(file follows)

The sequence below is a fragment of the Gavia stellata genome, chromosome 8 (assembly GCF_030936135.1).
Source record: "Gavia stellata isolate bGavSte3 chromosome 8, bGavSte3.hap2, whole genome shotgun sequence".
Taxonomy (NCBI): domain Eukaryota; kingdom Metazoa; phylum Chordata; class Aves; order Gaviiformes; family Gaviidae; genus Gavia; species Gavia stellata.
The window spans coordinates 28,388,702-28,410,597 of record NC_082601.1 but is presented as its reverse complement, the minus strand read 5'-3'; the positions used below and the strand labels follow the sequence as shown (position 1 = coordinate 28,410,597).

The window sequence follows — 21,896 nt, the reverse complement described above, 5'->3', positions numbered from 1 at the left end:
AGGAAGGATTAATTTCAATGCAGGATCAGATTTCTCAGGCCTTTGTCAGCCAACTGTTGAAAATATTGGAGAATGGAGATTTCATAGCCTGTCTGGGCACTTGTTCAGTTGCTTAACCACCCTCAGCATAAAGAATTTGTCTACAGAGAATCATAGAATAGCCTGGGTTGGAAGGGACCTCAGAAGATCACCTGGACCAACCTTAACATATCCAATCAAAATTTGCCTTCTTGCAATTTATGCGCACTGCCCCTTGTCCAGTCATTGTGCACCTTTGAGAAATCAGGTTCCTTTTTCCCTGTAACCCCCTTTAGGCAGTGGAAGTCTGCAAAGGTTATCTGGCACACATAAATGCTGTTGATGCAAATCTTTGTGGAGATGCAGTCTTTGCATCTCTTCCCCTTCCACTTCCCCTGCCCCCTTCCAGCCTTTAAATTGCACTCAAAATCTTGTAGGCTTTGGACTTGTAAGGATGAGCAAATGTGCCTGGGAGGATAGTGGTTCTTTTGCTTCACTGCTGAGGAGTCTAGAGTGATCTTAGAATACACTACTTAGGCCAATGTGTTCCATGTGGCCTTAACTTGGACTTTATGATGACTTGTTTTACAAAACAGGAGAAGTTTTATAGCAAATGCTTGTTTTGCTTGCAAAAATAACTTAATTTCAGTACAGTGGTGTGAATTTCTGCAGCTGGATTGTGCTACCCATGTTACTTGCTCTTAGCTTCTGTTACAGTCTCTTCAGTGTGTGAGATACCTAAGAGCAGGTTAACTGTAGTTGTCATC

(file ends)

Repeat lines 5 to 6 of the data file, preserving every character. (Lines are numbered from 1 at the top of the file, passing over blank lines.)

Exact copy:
The window sequence follows — 21,896 nt, the reverse complement described above, 5'->3', positions numbered from 1 at the left end:
AGGAAGGATTAATTTCAATGCAGGATCAGATTTCTCAGGCCTTTGTCAGCCAACTGTTGAAAATATTGGAGAATGGAGATTTCATAGCCTGTCTGGGCACTTGTTCAGTTGCTTAACCACCCTCAGCATAAAGAATTTGTCTACAGAGAATCATAGAATAGCCTGGGTTGGAAGGGACCTCAGAAGATCACCTGGACCAACCTTAACATATCCAATCAAAATTTGCCTTCTTGCAATTTATGCGCACTGCCCCTTGTCCAGTCATTGTGCACCTTTGAGAAATCAGGTTCCTTTTTCCCTGTAACCCCCTTTAGGCAGTGGAAGTCTGCAAAGGTTATCTGGCACACATAAATGCTGTTGATGCAAATCTTTGTGGAGATGCAGTCTTTGCATCTCTTCCCCTTCCACTTCCCCTGCCCCCTTCCAGCCTTTAAATTGCACTCAAAATCTTGTAGGCTTTGGACTTGTAAGGATGAGCAAATGTGCCTGGGAGGATAGTGGTTCTTTTGCTTCACTGCTGAGGAGTCTAGAGTGATCTTAGAATACACTACTTAGGCCAATGTGTTCCATGTGGCCTTAACTTGGACTTTATGATGACTTGTTTTACAAAACAGGAGAAGTTTTATAGCAAATGCTTGTTTTGCTTGCAAAAATAACTTAATTTCAGTACAGTGGTGTGAATTTCTGCAGCTGGATTGTGCTACCCATGTTACTTGCTCTTAGCTTCTGTTACAGTCTCTTCAGTGTGTGAGATACCTAAGAGCAGGTTAACTGTAGTTGTCATC